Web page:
IMPACT Madagascar, a Malagasy NGO, was born from the idea that it is not possible to protect the environment without also considering the people who depend on its resources on a daily basis. Since its foundation in 2013, IMPACT Madagascar has been working with local communities to alleviate poverty and provide achievable and sustainable environmental protection through a variety of projects focusing on community health and development, biodiversity conservation, and environmental outreach.
How does Impact Madagascar work for lemur conservation?
Because of the inherent connectedness between poverty and biodiversity use and the mutually self-reinforcing nature of these links, addressing rural poverty and environmental degradation requires a holistic multidisciplinary approach in order to achieve successful sustained results.
Our goal is to protect and conserve Madagascar’s unique biodiversity while improving the lives of its people. We implement permanent change through collaboration with local people, creating a foundation on which we can build a better world. Our integrative approach to biodiversity conservation and development is reflected in our range of projects, from ecological conservation to training and education, from recycling to construction.
Working with local people, we develop strategies that promote conservation within the parameters of daily life. Adding a sense of sustainability is crucial in order to help people living in harmony with nature for their life and for future generations.
Where do you work?
We focus our work on five project sites, in five different locations: Ankirihitra (region Boeny), Madiromirafy (region Betsiboka), Mahajeby (region Bongolava), Dabolava (region Menabe), and Vohitrarivo (region V7V). Each of these rural sites is unique in their biodiversity and communities, but across these locations, our projects hold similar objectives. These include reforestation and ecological restoration, lemur and habitat monitoring, environmental outreach and practical environmental education, community development, community health, and community conservation.
Impact Madagascar’s activities
Our activities focused on forest restoration include large-scale community reforestation events. During these events, community members come together and plant native forest and fast-growing tree species in the area. The saplings that are planted are produced by the communities themselves in tree nurseries on site. This reforestation continues to be successful and improve each year. In 2019, we produced and planted approximately 241,000 seedlings for future use.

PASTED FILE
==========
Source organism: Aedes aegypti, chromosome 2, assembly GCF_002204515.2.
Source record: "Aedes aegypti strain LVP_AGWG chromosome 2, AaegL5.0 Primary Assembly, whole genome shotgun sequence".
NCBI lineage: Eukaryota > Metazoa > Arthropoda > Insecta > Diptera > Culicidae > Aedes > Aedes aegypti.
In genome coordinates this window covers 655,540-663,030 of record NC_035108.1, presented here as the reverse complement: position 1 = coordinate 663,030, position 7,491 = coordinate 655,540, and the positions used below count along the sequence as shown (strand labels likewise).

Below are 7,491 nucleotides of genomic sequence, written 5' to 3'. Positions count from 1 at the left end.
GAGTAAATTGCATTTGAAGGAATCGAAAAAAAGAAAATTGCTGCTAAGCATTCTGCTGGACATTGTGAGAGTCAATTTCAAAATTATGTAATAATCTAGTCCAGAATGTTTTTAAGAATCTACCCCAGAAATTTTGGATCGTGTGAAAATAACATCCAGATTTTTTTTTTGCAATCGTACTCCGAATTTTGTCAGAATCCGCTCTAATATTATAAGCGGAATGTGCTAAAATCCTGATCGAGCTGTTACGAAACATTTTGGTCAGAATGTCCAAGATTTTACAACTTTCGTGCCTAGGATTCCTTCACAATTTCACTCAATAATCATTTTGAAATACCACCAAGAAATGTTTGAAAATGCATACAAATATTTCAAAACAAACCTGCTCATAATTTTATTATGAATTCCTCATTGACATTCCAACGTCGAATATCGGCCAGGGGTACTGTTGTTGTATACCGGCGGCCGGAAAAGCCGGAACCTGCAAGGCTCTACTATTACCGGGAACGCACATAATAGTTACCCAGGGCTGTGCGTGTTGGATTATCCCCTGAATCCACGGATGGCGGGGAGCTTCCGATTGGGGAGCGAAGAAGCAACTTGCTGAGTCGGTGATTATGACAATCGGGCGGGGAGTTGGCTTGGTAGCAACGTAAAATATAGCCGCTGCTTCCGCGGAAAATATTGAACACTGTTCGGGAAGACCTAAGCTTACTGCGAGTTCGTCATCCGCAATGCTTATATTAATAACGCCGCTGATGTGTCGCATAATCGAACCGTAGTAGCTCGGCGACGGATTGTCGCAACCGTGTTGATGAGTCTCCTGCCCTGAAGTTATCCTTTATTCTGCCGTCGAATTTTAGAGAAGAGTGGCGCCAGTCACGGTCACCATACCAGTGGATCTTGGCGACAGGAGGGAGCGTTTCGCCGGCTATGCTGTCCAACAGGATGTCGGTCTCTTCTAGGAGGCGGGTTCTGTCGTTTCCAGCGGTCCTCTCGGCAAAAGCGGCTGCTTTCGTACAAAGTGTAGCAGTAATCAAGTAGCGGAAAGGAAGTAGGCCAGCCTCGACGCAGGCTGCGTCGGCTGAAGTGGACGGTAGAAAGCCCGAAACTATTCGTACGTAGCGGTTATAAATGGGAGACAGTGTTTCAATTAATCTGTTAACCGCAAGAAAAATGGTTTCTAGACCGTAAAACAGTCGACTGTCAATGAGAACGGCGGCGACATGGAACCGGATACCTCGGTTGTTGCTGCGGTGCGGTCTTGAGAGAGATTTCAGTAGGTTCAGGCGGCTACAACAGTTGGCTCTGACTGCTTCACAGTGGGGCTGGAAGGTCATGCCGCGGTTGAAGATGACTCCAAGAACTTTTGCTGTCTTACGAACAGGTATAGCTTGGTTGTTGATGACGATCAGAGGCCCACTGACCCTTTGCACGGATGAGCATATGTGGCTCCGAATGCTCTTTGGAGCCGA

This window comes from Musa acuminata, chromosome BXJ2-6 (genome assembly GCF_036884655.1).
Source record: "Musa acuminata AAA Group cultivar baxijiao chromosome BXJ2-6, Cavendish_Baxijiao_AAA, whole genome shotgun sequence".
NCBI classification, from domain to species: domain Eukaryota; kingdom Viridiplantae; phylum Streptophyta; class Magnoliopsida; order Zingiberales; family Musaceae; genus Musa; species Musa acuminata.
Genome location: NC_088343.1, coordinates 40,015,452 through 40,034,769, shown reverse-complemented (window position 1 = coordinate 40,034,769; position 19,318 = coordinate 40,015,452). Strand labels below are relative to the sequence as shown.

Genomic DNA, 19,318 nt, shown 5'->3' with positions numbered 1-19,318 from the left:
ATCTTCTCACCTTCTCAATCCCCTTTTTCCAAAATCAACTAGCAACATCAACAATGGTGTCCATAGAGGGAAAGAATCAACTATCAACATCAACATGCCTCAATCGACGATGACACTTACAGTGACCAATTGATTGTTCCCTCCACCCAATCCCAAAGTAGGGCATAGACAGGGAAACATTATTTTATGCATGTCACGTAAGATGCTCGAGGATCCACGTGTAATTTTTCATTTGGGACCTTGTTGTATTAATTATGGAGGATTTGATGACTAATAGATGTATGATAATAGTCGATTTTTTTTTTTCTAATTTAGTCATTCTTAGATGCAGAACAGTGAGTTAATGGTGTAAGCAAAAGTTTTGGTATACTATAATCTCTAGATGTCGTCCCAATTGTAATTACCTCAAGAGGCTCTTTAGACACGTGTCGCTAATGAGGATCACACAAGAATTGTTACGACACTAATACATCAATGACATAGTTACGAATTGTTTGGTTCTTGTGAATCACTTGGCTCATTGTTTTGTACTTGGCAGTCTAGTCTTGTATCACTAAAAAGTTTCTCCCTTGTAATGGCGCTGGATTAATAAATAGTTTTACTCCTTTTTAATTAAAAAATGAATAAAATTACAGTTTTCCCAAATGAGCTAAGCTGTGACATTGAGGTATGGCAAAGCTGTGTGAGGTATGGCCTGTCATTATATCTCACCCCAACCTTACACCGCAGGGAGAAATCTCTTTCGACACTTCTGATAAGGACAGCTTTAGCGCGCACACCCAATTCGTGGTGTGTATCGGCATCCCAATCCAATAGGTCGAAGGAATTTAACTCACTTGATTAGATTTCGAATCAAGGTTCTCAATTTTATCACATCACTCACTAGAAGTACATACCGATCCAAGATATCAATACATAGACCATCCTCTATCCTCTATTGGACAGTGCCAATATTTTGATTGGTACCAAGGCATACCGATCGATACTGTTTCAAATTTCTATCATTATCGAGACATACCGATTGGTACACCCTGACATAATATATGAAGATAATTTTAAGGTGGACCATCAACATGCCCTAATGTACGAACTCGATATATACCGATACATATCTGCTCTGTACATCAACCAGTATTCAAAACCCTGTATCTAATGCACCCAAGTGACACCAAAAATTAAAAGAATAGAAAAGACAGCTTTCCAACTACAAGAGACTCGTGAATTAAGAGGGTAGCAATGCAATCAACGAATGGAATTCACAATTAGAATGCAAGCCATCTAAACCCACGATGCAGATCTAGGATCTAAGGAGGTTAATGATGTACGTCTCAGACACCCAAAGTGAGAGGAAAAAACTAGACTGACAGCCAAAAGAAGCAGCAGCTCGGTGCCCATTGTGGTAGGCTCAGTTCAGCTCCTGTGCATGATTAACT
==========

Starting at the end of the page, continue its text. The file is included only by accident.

Our lemur and habitat monitoring include periodic inventories of diurnal and nocturnal lemur populations located at our project sites. As previously mentioned, these focus mostly on the critically endangered mongoose lemur and crowned sifaka (though the surveys are inclusive of all lemurs in the area). For example, the Sifaka Conservation program aims to save the fragmented forests across the four locations (along the central highlands and northwestern areas), in order to protect crowned sifaka populations and the remaining rare dry and gallery forests. Additionally, our team identifies and monitors the pressures and the threats that menace these lemur populations as well as their habitats. With this identification at each site, we can develop better strategies to combat these harmful actions and to prevent future destruction.
Our conservation education projects constitute an important strategy to address threats to biodiversity and to ensure community participation and the sustainability of conservation actions. This environmental outreach includes awareness campaigns at both school and household levels. These include practical activities such as healthy living, water purification, waste management, and how to recycle various types of waste. Additionally, information sessions take place through multimedia presentations and focus on the fundamental roles of the forest, the causes of destruction and their impact on human life, biodiversity and conservation, environmental laws, the food web, wildlife, and its ecological role, and ecosystem services. An important tool applied in our practical conservation education is the Pan African Conservation Education (PACE) resources; we are also the PACE representative for Madagascar.
Additionally, to help improve the living conditions of the local population in conservation areas, we have many community development projects that aim to promote income-generating activities within these communities. We work with the local people in order to increase their farming yield and agricultural production by monitoring and providing practical training in the use of modern farming techniques and improved breeding programs, as well as promoting other alternative sources of income. In addition, we also encourage the production and sale of local produce to boost income within communities. As well as providing a more secure and sustainable future, this approach also helps by reducing the damage which current practices cause to biodiversity and forests.
Last but not least, community conservation is a particularly important focus within all our projects at IMPACT Madagascar. At each of our conservation sites, we have established local management committees, called VOIs. These committees help to manage the forests and patrols are run by local people to monitor threats such as illegal logging and poaching, while simultaneously engaging local people in the protection of their forests. Additionally, we work to provide community health initiatives to these rural communities and offer them resources and care they do not otherwise have access to. These activities vary across sites and include medical missions in collaboration with health organizations to provide treatment and medical care, sexual and reproductive health education, and raising awareness about the importance of hygiene and water purification.